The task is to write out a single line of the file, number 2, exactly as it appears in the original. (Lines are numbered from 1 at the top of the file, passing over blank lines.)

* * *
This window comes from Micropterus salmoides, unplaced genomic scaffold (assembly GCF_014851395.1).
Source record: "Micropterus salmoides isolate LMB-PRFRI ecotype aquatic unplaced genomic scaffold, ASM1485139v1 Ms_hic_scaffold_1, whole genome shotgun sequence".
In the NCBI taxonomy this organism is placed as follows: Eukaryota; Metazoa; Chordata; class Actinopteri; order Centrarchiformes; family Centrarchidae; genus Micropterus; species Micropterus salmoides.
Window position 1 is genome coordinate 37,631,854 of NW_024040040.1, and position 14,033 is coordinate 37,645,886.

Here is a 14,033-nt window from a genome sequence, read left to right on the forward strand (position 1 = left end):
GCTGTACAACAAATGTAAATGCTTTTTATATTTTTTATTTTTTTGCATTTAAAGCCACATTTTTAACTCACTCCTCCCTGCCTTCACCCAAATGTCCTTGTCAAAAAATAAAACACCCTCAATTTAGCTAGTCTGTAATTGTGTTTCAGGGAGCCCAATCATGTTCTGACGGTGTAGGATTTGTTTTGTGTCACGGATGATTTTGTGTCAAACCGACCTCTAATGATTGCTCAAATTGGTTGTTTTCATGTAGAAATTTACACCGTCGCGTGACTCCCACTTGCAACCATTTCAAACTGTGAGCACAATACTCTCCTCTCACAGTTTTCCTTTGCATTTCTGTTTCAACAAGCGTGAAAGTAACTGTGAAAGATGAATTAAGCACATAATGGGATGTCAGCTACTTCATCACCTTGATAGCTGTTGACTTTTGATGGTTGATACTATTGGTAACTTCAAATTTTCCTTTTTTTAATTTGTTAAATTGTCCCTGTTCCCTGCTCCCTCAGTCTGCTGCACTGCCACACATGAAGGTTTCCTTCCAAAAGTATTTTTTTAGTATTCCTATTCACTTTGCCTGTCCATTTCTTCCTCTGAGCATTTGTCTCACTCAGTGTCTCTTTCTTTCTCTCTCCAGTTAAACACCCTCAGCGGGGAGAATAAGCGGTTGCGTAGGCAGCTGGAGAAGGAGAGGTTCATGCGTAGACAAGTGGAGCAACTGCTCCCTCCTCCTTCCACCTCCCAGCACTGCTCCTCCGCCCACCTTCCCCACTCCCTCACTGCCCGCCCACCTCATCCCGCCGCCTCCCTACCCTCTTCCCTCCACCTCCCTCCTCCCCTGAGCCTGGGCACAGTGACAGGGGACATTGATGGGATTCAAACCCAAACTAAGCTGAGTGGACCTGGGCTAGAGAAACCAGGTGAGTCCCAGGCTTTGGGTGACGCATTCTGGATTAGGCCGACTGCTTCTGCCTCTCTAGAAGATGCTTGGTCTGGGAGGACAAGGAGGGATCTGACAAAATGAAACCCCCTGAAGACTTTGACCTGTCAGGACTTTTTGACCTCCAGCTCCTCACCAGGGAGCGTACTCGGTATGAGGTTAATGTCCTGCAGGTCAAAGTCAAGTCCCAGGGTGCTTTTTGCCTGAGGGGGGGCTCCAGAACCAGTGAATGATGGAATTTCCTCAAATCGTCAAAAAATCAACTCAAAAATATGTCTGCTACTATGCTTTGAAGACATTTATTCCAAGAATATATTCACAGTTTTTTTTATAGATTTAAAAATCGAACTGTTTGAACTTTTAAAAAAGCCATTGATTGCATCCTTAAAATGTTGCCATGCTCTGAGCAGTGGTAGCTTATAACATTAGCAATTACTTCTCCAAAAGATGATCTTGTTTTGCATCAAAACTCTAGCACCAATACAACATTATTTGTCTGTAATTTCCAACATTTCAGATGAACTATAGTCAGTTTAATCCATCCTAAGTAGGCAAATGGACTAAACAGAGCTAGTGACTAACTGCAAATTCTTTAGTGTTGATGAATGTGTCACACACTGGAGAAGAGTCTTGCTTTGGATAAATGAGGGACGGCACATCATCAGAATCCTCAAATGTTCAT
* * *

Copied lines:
Source record: "Micropterus salmoides isolate LMB-PRFRI ecotype aquatic unplaced genomic scaffold, ASM1485139v1 Ms_hic_scaffold_1, whole genome shotgun sequence".